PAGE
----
Centennial Museum gecko logo

Desert Diary


You may have noticed that not all volcanic rock looks alike. For example, the black basalt of numerous lava flows in our desert looks and is quite different from andesite, such as underlies the University of Texas at El Paso. But why the differences between the varied types of igneous rocks?

Some differences may be because of the source materials that melted deep underground to form the magma that eventually erupted as lava at the surface. But regardless of the source, the liquid rock that eventually emerges almost always differs from its source by the time it erupts onto the surface.

Magma consists of a variety of substances melted together to form the liquid solution. These various materials melt and solidify at different temperatures and pressures. As magma oozes its way toward the surface, pressure and temperature change, causing some minerals to crystallize out and remain trapped below, while others continue upward in liquid form. As temperature, pressure, and velocity of movement toward the surface differ from place to place, so does the nature of the lava reaching the surface.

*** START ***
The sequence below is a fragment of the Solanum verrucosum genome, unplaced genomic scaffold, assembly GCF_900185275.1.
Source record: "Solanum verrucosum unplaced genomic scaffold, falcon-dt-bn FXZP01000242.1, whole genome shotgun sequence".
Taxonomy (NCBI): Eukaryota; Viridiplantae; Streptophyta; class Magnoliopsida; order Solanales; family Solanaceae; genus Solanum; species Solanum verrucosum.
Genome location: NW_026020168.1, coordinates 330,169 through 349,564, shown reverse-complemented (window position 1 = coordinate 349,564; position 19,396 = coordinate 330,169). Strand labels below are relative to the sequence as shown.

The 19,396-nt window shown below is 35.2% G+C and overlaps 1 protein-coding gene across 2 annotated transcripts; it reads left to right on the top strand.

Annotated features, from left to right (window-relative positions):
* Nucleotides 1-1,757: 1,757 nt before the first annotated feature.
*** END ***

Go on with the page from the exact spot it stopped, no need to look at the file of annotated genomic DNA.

pen and ink


Contributor: Arthur H. Harris, Laboratory for Environmental Biology, Centennial Museum, University of Texas at El Paso.

Desert Diary is a joint production of the Centennial Museum and KTEP National Public Radio at the University of Texas at El Paso.

Campus Andesite

Campus Andesite, UTEP. The Sun Bowl is nestled within outcrops of andesite, with the view above being just southwest of the Sun Bowl. Photograph by A.H. Harris. rule